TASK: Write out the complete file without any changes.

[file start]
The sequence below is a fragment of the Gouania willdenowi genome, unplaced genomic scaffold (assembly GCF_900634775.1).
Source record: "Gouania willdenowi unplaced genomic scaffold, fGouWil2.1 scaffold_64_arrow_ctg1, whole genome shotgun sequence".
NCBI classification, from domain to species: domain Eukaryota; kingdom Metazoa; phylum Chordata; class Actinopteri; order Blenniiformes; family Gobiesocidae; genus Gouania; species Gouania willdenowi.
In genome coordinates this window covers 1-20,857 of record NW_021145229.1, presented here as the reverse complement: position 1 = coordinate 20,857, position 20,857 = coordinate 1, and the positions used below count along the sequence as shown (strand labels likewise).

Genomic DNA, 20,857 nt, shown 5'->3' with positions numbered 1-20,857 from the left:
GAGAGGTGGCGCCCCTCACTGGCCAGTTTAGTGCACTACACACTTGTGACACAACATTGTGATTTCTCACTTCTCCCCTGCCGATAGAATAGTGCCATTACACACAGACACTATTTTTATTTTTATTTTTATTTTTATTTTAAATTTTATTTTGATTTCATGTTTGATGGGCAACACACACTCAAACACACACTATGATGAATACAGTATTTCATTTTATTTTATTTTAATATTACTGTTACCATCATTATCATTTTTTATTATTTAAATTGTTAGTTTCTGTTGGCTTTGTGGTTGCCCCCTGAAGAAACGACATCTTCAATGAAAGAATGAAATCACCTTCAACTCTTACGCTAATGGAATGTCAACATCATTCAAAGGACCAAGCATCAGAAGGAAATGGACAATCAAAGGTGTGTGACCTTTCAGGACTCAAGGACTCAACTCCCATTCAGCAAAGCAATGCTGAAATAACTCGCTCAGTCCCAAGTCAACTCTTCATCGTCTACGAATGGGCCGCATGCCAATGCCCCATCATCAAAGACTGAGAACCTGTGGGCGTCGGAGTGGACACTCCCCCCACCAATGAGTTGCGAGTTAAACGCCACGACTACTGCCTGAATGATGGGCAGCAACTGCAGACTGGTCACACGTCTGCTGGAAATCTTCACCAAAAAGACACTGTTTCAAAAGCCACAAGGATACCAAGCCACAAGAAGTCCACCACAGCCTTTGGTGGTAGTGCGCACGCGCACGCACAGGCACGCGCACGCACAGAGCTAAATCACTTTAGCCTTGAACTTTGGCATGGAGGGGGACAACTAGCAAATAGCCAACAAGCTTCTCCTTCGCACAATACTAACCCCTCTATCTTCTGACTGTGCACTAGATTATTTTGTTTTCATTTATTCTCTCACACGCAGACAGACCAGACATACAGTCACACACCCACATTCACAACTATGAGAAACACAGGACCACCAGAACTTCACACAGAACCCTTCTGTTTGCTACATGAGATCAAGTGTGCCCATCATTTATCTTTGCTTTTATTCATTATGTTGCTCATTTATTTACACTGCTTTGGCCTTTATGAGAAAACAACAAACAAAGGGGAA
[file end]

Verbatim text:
The sequence below is a fragment of the Gouania willdenowi genome, unplaced genomic scaffold (assembly GCF_900634775.1).
Source record: "Gouania willdenowi unplaced genomic scaffold, fGouWil2.1 scaffold_64_arrow_ctg1, whole genome shotgun sequence".
NCBI classification, from domain to species: domain Eukaryota; kingdom Metazoa; phylum Chordata; class Actinopteri; order Blenniiformes; family Gobiesocidae; genus Gouania; species Gouania willdenowi.
In genome coordinates this window covers 1-20,857 of record NW_021145229.1, presented here as the reverse complement: position 1 = coordinate 20,857, position 20,857 = coordinate 1, and the positions used below count along the sequence as shown (strand labels likewise).

Genomic DNA, 20,857 nt, shown 5'->3' with positions numbered 1-20,857 from the left:
GAGAGGTGGCGCCCCTCACTGGCCAGTTTAGTGCACTACACACTTGTGACACAACATTGTGATTTCTCACTTCTCCCCTGCCGATAGAATAGTGCCATTACACACAGACACTATTTTTATTTTTATTTTTATTTTTATTTTAAATTTTATTTTGATTTCATGTTTGATGGGCAACACACACTCAAACACACACTATGATGAATACAGTATTTCATTTTATTTTATTTTAATATTACTGTTACCATCATTATCATTTTTTATTATTTAAATTGTTAGTTTCTGTTGGCTTTGTGGTTGCCCCCTGAAGAAACGACATCTTCAATGAAAGAATGAAATCACCTTCAACTCTTACGCTAATGGAATGTCAACATCATTCAAAGGACCAAGCATCAGAAGGAAATGGACAATCAAAGGTGTGTGACCTTTCAGGACTCAAGGACTCAACTCCCATTCAGCAAAGCAATGCTGAAATAACTCGCTCAGTCCCAAGTCAACTCTTCATCGTCTACGAATGGGCCGCATGCCAATGCCCCATCATCAAAGACTGAGAACCTGTGGGCGTCGGAGTGGACACTCCCCCCACCAATGAGTTGCGAGTTAAACGCCACGACTACTGCCTGAATGATGGGCAGCAACTGCAGACTGGTCACACGTCTGCTGGAAATCTTCACCAAAAAGACACTGTTTCAAAAGCCACAAGGATACCAAGCCACAAGAAGTCCACCACAGCCTTTGGTGGTAGTGCGCACGCGCACGCACAGGCACGCGCACGCACAGAGCTAAATCACTTTAGCCTTGAACTTTGGCATGGAGGGGGACAACTAGCAAATAGCCAACAAGCTTCTCCTTCGCACAATACTAACCCCTCTATCTTCTGACTGTGCACTAGATTATTTTGTTTTCATTTATTCTCTCACACGCAGACAGACCAGACATACAGTCACACACCCACATTCACAACTATGAGAAACACAGGACCACCAGAACTTCACACAGAACCCTTCTGTTTGCTACATGAGATCAAGTGTGCCCATCATTTATCTTTGCTTTTATTCATTATGTTGCTCATTTATTTACACTGCTTTGGCCTTTATGAGAAAACAACAAACAAAGGGGAA